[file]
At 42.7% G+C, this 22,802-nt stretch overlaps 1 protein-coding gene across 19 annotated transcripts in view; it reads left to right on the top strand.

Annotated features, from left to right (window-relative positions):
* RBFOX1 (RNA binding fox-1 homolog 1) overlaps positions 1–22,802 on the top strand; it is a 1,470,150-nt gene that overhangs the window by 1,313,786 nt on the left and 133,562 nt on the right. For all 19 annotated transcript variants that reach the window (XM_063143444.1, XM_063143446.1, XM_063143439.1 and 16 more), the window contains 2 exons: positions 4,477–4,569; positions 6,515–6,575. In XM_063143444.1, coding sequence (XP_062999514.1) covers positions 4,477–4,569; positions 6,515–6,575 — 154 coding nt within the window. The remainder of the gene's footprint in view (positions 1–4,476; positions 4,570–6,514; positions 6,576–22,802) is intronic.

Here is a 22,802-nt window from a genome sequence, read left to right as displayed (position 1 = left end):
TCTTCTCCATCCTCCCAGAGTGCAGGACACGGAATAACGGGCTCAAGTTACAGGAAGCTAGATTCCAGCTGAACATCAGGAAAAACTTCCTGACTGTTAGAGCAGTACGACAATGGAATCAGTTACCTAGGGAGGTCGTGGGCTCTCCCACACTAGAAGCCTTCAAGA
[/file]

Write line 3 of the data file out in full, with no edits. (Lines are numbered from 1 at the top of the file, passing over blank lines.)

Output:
* RBFOX1 (RNA binding fox-1 homolog 1) overlaps positions 1–22,802 on the top strand; it is a 1,470,150-nt gene that overhangs the window by 1,313,786 nt on the left and 133,562 nt on the right. For all 19 annotated transcript variants that reach the window (XM_063143444.1, XM_063143446.1, XM_063143439.1 and 16 more), the window contains 2 exons: positions 4,477–4,569; positions 6,515–6,575. In XM_063143444.1, coding sequence (XP_062999514.1) covers positions 4,477–4,569; positions 6,515–6,575 — 154 coding nt within the window. The remainder of the gene's footprint in view (positions 1–4,476; positions 4,570–6,514; positions 6,576–22,802) is intronic.